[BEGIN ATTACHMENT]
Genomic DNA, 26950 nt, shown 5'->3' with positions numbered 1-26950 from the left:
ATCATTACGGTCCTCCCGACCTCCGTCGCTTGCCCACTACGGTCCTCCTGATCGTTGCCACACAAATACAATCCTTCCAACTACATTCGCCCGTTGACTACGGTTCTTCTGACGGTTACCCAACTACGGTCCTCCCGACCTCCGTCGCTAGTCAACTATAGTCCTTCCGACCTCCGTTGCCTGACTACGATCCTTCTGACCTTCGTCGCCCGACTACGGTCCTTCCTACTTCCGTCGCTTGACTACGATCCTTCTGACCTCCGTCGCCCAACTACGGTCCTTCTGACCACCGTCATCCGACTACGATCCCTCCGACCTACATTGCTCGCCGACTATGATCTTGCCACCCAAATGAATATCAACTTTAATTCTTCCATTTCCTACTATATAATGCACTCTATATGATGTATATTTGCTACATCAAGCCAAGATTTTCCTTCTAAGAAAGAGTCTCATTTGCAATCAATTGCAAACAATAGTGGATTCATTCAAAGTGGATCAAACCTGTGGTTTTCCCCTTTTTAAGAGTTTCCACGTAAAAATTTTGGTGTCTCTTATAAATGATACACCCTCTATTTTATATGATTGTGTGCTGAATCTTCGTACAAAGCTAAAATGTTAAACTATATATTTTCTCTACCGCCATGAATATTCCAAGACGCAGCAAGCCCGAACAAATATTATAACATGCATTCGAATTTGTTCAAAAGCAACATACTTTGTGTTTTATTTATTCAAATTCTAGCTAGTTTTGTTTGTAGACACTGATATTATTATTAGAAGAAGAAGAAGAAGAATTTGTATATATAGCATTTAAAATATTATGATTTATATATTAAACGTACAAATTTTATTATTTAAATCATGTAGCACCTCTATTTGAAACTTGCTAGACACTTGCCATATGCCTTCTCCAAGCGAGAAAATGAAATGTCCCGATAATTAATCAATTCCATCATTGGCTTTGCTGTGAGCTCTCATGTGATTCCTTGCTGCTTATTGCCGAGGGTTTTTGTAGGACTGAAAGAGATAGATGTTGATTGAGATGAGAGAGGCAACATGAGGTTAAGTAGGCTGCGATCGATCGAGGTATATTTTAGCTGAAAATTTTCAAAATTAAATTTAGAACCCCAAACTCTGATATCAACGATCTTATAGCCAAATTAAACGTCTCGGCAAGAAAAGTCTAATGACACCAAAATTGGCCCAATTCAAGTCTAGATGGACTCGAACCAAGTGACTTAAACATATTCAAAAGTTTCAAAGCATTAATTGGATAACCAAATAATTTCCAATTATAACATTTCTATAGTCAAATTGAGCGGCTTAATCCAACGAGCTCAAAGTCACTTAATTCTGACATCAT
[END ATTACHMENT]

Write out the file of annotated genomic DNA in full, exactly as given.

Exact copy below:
Genomic DNA, 26950 nt, shown 5'->3' with positions numbered 1-26950 from the left:
ATCATTACGGTCCTCCCGACCTCCGTCGCTTGCCCACTACGGTCCTCCTGATCGTTGCCACACAAATACAATCCTTCCAACTACATTCGCCCGTTGACTACGGTTCTTCTGACGGTTACCCAACTACGGTCCTCCCGACCTCCGTCGCTAGTCAACTATAGTCCTTCCGACCTCCGTTGCCTGACTACGATCCTTCTGACCTTCGTCGCCCGACTACGGTCCTTCCTACTTCCGTCGCTTGACTACGATCCTTCTGACCTCCGTCGCCCAACTACGGTCCTTCTGACCACCGTCATCCGACTACGATCCCTCCGACCTACATTGCTCGCCGACTATGATCTTGCCACCCAAATGAATATCAACTTTAATTCTTCCATTTCCTACTATATAATGCACTCTATATGATGTATATTTGCTACATCAAGCCAAGATTTTCCTTCTAAGAAAGAGTCTCATTTGCAATCAATTGCAAACAATAGTGGATTCATTCAAAGTGGATCAAACCTGTGGTTTTCCCCTTTTTAAGAGTTTCCACGTAAAAATTTTGGTGTCTCTTATAAATGATACACCCTCTATTTTATATGATTGTGTGCTGAATCTTCGTACAAAGCTAAAATGTTAAACTATATATTTTCTCTACCGCCATGAATATTCCAAGACGCAGCAAGCCCGAACAAATATTATAACATGCATTCGAATTTGTTCAAAAGCAACATACTTTGTGTTTTATTTATTCAAATTCTAGCTAGTTTTGTTTGTAGACACTGATATTATTATTAGAAGAAGAAGAAGAAGAATTTGTATATATAGCATTTAAAATATTATGATTTATATATTAAACGTACAAATTTTATTATTTAAATCATGTAGCACCTCTATTTGAAACTTGCTAGACACTTGCCATATGCCTTCTCCAAGCGAGAAAATGAAATGTCCCGATAATTAATCAATTCCATCATTGGCTTTGCTGTGAGCTCTCATGTGATTCCTTGCTGCTTATTGCCGAGGGTTTTTGTAGGACTGAAAGAGATAGATGTTGATTGAGATGAGAGAGGCAACATGAGGTTAAGTAGGCTGCGATCGATCGAGGTATATTTTAGCTGAAAATTTTCAAAATTAAATTTAGAACCCCAAACTCTGATATCAACGATCTTATAGCCAAATTAAACGTCTCGGCAAGAAAAGTCTAATGACACCAAAATTGGCCCAATTCAAGTCTAGATGGACTCGAACCAAGTGACTTAAACATATTCAAAAGTTTCAAAGCATTAATTGGATAACCAAATAATTTCCAATTATAACATTTCTATAGTCAAATTGAGCGGCTTAATCCAACGAGCTCAAAGTCACTTAATTCTGACATCAT